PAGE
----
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Humana uses “the power of the value-based care reimbursement model to support physician practices in keeping their patients with Medicare Advantage (MA) in their homes and out of the hospital,” according to Dr. Roy Beveridge, Humana’s Chief Medical Officer.

Dr. Beveridge recently wrote an article for Home Health Care News, citing the importance of coordinated care and services like Kindred at Home and Humana at Home.

Imagine a member named “Carol,” he wrote, “a 72-year-old widow who lives alone.”

“The last time Carol was discharged from the hospital, she had no clear follow-up plan. Days passed before her home-care company helped arrange for her to see a doctor, which left her unsure if she was taking the right medicine or if symptoms that arose were expected or warranted a return to the hospital. There was no hand-off. Her care team didn’t receive important data — like her medical history, list of medications, or personal circumstances that could hinder her health.

“Humana and Kindred are a powerful duo and have the ability to transform home health care,” he wrote. “Together, through post-acute visits, care coordination, clinical services, technology, and data and analytics, we’re able to extend the physician and their practice so Carol and others are able to stay where they want to be — at home.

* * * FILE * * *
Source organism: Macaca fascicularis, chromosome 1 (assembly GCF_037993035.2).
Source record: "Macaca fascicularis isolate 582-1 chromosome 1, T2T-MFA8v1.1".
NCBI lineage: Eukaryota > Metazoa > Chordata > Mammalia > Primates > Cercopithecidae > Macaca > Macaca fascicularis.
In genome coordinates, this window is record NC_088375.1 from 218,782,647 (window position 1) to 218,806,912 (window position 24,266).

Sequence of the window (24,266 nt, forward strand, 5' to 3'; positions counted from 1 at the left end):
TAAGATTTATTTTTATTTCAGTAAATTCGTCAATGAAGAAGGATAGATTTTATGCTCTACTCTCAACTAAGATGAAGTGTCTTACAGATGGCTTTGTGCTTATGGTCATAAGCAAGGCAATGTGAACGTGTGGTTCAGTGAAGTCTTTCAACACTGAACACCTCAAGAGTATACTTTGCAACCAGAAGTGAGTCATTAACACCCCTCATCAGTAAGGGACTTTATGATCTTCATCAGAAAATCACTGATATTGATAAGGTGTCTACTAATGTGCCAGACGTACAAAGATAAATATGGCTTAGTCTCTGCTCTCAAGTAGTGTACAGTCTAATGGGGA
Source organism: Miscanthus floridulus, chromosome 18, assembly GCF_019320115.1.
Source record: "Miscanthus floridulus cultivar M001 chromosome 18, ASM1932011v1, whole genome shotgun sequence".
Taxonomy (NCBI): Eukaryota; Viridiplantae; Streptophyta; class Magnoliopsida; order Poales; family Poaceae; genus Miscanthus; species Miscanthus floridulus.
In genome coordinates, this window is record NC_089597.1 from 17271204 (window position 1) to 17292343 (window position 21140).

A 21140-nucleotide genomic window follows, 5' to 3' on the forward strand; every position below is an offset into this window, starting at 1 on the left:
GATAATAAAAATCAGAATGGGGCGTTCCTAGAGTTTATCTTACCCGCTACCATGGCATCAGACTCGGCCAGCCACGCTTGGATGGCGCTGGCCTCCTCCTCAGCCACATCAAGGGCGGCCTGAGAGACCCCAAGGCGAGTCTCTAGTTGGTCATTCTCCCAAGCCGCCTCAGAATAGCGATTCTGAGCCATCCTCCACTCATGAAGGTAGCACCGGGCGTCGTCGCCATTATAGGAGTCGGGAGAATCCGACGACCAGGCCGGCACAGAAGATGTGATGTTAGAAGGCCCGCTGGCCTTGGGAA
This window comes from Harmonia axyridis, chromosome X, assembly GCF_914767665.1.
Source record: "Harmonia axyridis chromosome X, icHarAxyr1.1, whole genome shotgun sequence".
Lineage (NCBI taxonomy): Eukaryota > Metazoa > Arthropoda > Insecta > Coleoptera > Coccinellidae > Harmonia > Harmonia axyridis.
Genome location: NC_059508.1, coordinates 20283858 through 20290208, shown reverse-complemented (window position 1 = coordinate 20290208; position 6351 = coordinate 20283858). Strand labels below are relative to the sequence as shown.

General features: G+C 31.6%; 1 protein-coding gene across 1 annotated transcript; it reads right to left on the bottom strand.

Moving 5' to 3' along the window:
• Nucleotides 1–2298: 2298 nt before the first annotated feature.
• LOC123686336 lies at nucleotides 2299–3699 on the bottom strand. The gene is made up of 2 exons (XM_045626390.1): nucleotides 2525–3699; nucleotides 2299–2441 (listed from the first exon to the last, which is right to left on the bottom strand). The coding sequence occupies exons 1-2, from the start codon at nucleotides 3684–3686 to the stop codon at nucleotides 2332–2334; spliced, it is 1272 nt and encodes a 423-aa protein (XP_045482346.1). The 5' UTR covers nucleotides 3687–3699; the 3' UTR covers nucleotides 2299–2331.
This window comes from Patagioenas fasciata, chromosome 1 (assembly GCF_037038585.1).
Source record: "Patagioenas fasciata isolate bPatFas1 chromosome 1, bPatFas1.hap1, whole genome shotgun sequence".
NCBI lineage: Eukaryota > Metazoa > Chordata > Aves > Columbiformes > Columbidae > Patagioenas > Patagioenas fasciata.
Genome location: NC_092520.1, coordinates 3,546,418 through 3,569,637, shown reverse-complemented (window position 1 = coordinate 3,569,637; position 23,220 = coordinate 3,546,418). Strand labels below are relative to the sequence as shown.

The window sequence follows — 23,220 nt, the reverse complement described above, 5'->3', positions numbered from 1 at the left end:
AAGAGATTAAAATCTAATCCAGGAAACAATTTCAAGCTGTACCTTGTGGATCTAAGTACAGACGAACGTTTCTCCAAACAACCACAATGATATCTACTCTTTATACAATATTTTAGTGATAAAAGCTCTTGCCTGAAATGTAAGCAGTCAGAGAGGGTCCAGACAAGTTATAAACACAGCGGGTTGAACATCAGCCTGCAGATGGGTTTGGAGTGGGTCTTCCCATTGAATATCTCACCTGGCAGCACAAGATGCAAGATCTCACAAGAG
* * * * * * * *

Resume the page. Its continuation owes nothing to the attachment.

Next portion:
“It’s the difference between Carol feeling alone on an island and feeling secure in her home. It’s the difference between Carol feeling anxious in her ability to care for herself and feeling supported by a care team that can get her close to her physician whenever she needs it.”

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Health care leaders need “to acquire new skills, talents, and capabilities as we lead new and expanded teams of people in the treatment of patients,” according to two Humana leaders writing for Managed Healthcare Executive.

Dr. Roy Beveridge, Humana’s Chief Medical Officer, and Dr. Meredith Williams, Lead Medical Director, wrote about effective leadership styles in a value-based reimbursement model, where success is measured in better health outcomes for chronically ill patients.

Physician leaders must encourage collaboration, increase transparency, practice humility, be curious and mindful of others’ expertise, and provide inspiration and motivation.

“Over the past decades, we’ve expanded whom we work with, but we haven’t fundamentally changed how the team functions to best support the care of the chronically ill,” they wrote. “For people to work together differently, we need a different style of leadership. Research from the NHS Institute for Innovation and Improvement shows that clinicians want to be led by clinicians. If physicians want to lead in the value-based world, we need to get a team working together to achieve something that’s superior to what we would have achieved on our own.”